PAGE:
annexensen (annexensen) wrote,

Eaglet Tai chi

I drove back down to Nokomis to the Loreto launch to see the eagles...only one eaglet was there---I did see the two adult eagles flying in tandem way way way up in the sky...they were fabulous and it was amazing how they flew in unison.

Here is the eaglet doing a bit of eaglet tai-chi.


Immature variably patterned with dark brown and white; takes five years to acquire full adult plumage. White not restricted to well defined areas, but appearing scattered throughout body, usually with brown mottling in same area. White in wings primarily in linings and not flight feathers. Bill and cere blackish gray. Eyes dark brown. Feet and lower legs yellow.

The male eagle is smaller than the female. He weighs about 10 lbs. and the female tips the scales at about 14 lbs. Being smaller, he is slightly quicker and more agile, giving him an advantage in catching prey. She, being larger, is better able to incubate the eggs and brood the young chicks, using her body to shelter her offspring from cold, soaking rains or hot sun. The male's wingspan is a little more than 6 feet from wing tip to wing tip, the female's is between 6.5 and 7 feet.

The chicks will be nearly full grown at 9 weeks of age. They will add some weight as they develop their flight muscles after they leave the nest. Their wingspan will be as large or slightly larger than the adults at this time.

Once most of their wing and tail feathers are developed, the eaglets can finally leave the nest. First flights usually occur at 9 or 10 weeks of age and are preceded by vigorous exercising and flapping. When a male and female are in the same nest, the male may fledge first. The chick will typically lift off of the nest by facing into the prevailing winds and flapping. Sometimes the adults will force the eaglets to fly.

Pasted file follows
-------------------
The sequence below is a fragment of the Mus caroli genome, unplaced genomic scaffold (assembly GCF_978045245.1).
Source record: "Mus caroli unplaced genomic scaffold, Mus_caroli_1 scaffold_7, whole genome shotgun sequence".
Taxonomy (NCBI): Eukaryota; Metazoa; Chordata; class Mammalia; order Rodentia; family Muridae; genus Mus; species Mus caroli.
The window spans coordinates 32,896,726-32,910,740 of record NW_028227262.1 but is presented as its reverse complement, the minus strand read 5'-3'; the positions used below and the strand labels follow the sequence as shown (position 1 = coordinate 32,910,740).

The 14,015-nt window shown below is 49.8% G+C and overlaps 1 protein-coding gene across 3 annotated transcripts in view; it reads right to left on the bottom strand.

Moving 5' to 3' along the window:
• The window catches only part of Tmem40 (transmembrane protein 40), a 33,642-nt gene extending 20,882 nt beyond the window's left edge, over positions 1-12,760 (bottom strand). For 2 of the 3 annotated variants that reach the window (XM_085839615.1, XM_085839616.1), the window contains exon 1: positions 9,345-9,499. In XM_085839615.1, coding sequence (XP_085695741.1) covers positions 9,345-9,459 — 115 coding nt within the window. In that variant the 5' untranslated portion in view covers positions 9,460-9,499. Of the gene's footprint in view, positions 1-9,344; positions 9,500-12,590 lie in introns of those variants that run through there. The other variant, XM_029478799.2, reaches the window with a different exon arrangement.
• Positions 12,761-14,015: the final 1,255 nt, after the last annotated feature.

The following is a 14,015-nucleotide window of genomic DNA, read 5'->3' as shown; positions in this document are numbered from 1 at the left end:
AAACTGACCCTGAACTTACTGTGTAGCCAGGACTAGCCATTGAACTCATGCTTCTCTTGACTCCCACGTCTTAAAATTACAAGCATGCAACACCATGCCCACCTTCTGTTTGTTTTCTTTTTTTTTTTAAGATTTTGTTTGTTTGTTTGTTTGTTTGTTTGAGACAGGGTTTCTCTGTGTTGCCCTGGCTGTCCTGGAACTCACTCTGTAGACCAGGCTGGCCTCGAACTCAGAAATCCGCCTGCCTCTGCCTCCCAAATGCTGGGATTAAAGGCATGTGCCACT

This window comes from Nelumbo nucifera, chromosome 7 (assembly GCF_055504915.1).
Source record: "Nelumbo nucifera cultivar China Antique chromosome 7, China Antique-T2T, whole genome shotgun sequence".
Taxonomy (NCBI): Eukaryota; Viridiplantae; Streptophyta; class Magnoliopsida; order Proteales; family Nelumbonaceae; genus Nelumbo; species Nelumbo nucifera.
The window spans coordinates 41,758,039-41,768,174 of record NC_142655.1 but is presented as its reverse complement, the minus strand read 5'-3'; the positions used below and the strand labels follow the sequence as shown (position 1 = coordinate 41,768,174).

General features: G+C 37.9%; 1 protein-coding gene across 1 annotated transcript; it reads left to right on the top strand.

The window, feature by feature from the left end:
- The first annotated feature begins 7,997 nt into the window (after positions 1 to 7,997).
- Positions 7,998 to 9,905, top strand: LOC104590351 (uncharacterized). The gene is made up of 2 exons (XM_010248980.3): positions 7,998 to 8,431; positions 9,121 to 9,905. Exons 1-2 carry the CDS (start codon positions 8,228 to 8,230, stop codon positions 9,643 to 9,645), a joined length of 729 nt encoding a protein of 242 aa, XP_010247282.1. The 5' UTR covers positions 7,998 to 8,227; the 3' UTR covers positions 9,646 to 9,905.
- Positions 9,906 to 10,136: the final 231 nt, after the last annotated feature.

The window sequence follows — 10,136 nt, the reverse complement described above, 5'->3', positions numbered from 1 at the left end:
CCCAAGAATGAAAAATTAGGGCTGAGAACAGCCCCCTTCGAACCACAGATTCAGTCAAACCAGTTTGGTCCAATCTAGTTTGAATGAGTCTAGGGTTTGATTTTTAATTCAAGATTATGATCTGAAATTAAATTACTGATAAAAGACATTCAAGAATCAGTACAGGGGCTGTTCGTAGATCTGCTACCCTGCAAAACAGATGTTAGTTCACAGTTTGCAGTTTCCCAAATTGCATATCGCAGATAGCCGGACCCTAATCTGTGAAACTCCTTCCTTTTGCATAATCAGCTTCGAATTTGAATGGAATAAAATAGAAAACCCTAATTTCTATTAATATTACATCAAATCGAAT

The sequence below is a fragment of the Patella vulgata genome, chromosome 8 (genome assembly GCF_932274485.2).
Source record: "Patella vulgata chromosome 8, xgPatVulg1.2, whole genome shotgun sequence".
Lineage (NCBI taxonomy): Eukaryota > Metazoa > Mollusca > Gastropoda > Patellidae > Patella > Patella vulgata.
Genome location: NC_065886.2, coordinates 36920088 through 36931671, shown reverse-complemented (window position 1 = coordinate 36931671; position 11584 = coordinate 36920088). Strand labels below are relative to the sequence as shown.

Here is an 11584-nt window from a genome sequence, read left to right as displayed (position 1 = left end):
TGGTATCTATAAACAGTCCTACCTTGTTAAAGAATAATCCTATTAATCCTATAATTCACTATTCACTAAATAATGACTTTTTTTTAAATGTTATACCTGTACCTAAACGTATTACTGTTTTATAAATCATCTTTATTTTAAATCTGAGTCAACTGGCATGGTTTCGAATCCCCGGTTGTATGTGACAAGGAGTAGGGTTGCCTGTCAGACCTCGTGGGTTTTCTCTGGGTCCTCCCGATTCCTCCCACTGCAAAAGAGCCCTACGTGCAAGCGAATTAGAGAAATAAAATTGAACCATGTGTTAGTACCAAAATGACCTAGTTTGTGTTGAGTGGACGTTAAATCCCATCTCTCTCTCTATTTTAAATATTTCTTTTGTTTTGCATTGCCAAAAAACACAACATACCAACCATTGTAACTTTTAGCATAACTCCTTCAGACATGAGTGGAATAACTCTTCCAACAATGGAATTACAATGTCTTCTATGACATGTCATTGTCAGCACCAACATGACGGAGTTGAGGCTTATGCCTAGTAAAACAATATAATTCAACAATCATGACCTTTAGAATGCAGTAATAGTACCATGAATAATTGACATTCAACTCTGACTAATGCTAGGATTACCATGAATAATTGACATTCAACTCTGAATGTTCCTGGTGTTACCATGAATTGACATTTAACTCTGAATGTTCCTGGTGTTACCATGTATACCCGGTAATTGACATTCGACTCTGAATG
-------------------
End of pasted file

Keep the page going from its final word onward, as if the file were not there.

Often the first flight will be to the nearest branch above the nest. When chicks leave the nest they usually glide to a nearby tree or stump, returning to the nest tree frequently and continuing to be fed by the adults. At first the eaglets have difficulty landing on tree limbs. However, if they land on the ground, they need open space to flap their wings to become airborne.

While eaglets improve their landing and flying skills, they depend on their parents for food. The adults will bring food to where the eaglets are perched. Eaglets will stay close to the nest and nest tree during the first few weeks after fledging.

Within one month after fledging, eaglets will soar and drift over the river.



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